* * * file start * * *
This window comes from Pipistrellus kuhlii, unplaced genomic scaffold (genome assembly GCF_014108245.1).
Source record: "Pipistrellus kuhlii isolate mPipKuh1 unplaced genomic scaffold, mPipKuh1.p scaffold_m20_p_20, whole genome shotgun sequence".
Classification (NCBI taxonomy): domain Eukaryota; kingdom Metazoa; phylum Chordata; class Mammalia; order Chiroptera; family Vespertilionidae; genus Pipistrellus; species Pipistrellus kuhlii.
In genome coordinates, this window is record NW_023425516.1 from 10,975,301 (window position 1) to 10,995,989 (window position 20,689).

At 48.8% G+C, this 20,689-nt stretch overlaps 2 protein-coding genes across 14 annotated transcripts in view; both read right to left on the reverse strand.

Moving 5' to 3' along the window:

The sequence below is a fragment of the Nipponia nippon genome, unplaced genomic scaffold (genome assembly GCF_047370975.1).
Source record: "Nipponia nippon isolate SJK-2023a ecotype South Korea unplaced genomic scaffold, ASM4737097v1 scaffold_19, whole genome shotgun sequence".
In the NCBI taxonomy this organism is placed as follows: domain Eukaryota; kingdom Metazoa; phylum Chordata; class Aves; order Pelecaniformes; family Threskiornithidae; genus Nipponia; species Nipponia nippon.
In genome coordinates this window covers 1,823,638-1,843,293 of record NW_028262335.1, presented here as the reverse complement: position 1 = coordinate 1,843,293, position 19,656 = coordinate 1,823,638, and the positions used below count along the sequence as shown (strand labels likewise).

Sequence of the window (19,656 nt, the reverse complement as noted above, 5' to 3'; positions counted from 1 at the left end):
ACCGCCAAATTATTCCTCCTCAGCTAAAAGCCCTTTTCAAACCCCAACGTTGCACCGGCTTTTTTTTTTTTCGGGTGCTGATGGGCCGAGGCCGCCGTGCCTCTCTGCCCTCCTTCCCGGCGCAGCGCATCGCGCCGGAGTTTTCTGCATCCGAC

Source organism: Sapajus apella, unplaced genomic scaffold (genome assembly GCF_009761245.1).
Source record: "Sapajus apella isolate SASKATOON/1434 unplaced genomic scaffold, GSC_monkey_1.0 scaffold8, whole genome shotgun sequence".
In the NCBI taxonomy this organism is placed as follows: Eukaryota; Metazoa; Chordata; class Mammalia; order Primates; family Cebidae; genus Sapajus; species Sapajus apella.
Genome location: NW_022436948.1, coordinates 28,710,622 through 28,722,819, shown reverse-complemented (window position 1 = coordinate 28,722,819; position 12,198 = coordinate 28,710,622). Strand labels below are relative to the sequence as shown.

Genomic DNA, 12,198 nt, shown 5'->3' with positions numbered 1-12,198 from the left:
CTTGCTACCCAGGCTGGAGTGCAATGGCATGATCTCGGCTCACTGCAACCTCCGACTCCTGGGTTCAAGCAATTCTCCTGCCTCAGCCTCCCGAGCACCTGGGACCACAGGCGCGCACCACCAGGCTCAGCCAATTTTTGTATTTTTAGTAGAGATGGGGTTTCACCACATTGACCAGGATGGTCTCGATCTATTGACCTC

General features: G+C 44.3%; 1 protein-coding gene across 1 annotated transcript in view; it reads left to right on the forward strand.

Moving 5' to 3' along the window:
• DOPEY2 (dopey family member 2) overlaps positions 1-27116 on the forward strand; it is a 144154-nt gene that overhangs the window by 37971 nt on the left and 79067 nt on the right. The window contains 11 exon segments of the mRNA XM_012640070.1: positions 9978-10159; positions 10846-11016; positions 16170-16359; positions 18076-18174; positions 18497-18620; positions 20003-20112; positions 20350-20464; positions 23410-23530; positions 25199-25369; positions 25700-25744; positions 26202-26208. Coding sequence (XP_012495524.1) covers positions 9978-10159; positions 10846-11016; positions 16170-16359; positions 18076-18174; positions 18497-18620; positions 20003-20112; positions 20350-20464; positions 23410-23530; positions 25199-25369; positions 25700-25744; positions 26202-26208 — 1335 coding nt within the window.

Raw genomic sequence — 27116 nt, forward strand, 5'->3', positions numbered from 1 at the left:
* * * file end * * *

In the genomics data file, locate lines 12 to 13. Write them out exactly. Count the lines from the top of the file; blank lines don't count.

ACCGCCAAATTATTCCTCCTCAGCTAAAAGCCCTTTTCAAACCCCAACGTTGCACCGGCTTTTTTTTTTTTCGGGTGCTGATGGGCCGAGGCCGCCGTGCCTCTCTGCCCTCCTTCCCGGCGCAGCGCATCGCGCCGGAGTTTTCTGCATCCGAC

Source organism: Sapajus apella, unplaced genomic scaffold (genome assembly GCF_009761245.1).